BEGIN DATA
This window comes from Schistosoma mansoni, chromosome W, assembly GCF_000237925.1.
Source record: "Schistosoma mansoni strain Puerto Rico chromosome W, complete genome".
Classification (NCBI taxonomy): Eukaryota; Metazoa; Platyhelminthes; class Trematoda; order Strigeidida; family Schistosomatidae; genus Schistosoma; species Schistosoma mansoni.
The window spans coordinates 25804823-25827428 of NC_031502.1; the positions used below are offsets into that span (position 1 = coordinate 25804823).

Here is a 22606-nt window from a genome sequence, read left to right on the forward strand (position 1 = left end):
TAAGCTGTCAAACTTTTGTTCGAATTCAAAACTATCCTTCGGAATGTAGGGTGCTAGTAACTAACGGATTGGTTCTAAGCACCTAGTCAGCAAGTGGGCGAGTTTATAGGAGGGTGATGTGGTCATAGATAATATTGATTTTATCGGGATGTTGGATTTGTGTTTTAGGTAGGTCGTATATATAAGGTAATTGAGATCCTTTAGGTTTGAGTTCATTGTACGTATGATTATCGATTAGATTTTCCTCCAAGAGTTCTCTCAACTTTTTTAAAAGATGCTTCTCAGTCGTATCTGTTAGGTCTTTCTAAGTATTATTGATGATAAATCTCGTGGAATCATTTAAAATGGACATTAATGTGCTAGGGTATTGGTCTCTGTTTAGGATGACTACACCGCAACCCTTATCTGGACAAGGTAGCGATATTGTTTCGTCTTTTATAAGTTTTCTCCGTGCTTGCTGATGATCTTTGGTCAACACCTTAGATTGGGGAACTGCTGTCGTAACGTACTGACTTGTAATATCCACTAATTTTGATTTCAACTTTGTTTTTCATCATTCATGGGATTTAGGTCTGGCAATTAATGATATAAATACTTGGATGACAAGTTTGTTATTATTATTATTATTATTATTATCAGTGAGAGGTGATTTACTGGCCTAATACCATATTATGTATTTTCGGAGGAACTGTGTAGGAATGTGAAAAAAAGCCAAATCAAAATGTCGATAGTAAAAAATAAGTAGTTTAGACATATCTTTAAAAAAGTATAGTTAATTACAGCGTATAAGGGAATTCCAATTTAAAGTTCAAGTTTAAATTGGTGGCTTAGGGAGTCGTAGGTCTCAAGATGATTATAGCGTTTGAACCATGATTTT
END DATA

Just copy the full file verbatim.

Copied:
This window comes from Schistosoma mansoni, chromosome W, assembly GCF_000237925.1.
Source record: "Schistosoma mansoni strain Puerto Rico chromosome W, complete genome".
Classification (NCBI taxonomy): Eukaryota; Metazoa; Platyhelminthes; class Trematoda; order Strigeidida; family Schistosomatidae; genus Schistosoma; species Schistosoma mansoni.
The window spans coordinates 25804823-25827428 of NC_031502.1; the positions used below are offsets into that span (position 1 = coordinate 25804823).

Here is a 22606-nt window from a genome sequence, read left to right on the forward strand (position 1 = left end):
TAAGCTGTCAAACTTTTGTTCGAATTCAAAACTATCCTTCGGAATGTAGGGTGCTAGTAACTAACGGATTGGTTCTAAGCACCTAGTCAGCAAGTGGGCGAGTTTATAGGAGGGTGATGTGGTCATAGATAATATTGATTTTATCGGGATGTTGGATTTGTGTTTTAGGTAGGTCGTATATATAAGGTAATTGAGATCCTTTAGGTTTGAGTTCATTGTACGTATGATTATCGATTAGATTTTCCTCCAAGAGTTCTCTCAACTTTTTTAAAAGATGCTTCTCAGTCGTATCTGTTAGGTCTTTCTAAGTATTATTGATGATAAATCTCGTGGAATCATTTAAAATGGACATTAATGTGCTAGGGTATTGGTCTCTGTTTAGGATGACTACACCGCAACCCTTATCTGGACAAGGTAGCGATATTGTTTCGTCTTTTATAAGTTTTCTCCGTGCTTGCTGATGATCTTTGGTCAACACCTTAGATTGGGGAACTGCTGTCGTAACGTACTGACTTGTAATATCCACTAATTTTGATTTCAACTTTGTTTTTCATCATTCATGGGATTTAGGTCTGGCAATTAATGATATAAATACTTGGATGACAAGTTTGTTATTATTATTATTATTATTATTATCAGTGAGAGGTGATTTACTGGCCTAATACCATATTATGTATTTTCGGAGGAACTGTGTAGGAATGTGAAAAAAAGCCAAATCAAAATGTCGATAGTAAAAAATAAGTAGTTTAGACATATCTTTAAAAAAGTATAGTTAATTACAGCGTATAAGGGAATTCCAATTTAAAGTTCAAGTTTAAATTGGTGGCTTAGGGAGTCGTAGGTCTCAAGATGATTATAGCGTTTGAACCATGATTTT